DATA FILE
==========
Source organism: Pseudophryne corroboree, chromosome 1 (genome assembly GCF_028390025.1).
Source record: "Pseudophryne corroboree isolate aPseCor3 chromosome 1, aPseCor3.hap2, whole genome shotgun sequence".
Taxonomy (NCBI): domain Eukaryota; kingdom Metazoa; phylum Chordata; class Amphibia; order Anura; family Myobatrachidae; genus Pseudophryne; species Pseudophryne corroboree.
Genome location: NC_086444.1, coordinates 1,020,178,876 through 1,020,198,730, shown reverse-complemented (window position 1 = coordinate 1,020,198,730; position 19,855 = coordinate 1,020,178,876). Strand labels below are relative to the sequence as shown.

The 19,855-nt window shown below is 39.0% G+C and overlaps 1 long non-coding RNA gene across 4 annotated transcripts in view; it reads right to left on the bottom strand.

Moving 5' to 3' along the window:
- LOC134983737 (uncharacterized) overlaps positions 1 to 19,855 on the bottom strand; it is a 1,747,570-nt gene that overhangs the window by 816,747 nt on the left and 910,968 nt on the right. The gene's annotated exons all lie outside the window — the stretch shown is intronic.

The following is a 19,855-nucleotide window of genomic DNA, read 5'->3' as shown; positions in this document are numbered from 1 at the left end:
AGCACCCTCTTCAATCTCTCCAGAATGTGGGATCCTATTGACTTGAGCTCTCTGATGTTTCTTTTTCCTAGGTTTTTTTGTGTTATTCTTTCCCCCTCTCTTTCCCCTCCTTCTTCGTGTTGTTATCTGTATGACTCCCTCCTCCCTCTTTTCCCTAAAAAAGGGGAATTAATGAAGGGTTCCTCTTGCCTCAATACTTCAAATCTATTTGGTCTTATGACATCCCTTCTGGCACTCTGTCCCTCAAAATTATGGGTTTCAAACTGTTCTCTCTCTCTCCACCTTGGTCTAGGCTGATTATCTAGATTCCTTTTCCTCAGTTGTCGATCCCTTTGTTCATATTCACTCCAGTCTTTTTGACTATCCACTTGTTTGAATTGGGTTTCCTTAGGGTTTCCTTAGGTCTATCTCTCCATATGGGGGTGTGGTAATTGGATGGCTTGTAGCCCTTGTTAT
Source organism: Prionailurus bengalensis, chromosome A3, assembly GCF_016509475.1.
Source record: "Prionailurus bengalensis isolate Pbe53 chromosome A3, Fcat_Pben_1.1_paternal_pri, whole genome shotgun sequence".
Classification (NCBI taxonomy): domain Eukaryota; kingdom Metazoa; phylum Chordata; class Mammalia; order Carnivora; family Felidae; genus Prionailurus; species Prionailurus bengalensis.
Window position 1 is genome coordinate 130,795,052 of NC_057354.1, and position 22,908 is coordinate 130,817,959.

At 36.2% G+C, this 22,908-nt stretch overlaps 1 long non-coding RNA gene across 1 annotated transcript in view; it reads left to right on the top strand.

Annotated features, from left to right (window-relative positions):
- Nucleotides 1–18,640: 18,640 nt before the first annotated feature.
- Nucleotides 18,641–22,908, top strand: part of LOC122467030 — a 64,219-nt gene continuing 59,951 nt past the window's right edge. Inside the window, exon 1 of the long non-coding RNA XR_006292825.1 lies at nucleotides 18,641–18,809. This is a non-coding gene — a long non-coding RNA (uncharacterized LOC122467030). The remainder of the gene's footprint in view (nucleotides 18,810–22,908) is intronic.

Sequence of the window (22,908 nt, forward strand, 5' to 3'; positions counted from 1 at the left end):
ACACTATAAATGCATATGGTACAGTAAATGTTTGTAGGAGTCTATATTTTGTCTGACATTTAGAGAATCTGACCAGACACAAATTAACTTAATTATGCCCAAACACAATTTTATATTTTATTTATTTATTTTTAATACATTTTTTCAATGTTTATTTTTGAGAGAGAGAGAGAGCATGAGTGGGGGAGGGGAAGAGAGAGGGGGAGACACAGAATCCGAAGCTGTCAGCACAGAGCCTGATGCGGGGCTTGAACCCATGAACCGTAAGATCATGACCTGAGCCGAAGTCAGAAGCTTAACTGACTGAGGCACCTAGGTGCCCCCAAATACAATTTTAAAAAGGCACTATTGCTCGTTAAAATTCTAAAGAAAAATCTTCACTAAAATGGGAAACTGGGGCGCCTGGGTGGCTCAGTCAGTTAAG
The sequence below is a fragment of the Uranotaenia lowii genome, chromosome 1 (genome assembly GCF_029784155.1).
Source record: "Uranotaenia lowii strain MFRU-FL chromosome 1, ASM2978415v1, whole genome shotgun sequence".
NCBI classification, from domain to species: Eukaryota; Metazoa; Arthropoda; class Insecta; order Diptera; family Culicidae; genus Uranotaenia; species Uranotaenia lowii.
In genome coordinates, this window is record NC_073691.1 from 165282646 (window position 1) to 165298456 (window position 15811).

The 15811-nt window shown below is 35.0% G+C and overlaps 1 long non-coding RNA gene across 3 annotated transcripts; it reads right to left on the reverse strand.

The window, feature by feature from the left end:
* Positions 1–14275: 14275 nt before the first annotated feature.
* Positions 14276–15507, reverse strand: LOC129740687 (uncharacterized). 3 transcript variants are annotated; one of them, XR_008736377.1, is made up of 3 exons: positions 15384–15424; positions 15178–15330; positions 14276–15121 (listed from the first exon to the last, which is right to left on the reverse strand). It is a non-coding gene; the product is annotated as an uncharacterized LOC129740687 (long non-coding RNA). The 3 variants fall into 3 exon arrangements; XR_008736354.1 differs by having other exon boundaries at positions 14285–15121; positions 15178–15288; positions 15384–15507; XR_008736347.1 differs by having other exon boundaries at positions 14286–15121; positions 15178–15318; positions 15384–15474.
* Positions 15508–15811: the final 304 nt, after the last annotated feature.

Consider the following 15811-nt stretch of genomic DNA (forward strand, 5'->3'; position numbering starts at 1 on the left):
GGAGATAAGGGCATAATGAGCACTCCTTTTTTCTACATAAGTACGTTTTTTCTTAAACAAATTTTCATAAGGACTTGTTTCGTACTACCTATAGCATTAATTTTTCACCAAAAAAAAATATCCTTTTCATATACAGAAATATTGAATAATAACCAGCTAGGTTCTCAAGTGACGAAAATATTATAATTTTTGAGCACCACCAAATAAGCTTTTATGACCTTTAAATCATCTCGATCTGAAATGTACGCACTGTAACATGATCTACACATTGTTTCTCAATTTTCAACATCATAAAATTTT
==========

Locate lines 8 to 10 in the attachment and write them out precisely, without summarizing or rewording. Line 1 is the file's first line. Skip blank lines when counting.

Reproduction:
The following is a 19,855-nucleotide window of genomic DNA, read 5'->3' as shown; positions in this document are numbered from 1 at the left end:
AGCACCCTCTTCAATCTCTCCAGAATGTGGGATCCTATTGACTTGAGCTCTCTGATGTTTCTTTTTCCTAGGTTTTTTTGTGTTATTCTTTCCCCCTCTCTTTCCCCTCCTTCTTCGTGTTGTTATCTGTATGACTCCCTCCTCCCTCTTTTCCCTAAAAAAGGGGAATTAATGAAGGGTTCCTCTTGCCTCAATACTTCAAATCTATTTGGTCTTATGACATCCCTTCTGGCACTCTGTCCCTCAAAATTATGGGTTTCAAACTGTTCTCTCTCTCTCCACCTTGGTCTAGGCTGATTATCTAGATTCCTTTTCCTCAGTTGTCGATCCCTTTGTTCATATTCACTCCAGTCTTTTTGACTATCCACTTGTTTGAATTGGGTTTCCTTAGGGTTTCCTTAGGTCTATCTCTCCATATGGGGGTGTGGTAATTGGATGGCTTGTAGCCCTTGTTAT
Source organism: Prionailurus bengalensis, chromosome A3, assembly GCF_016509475.1.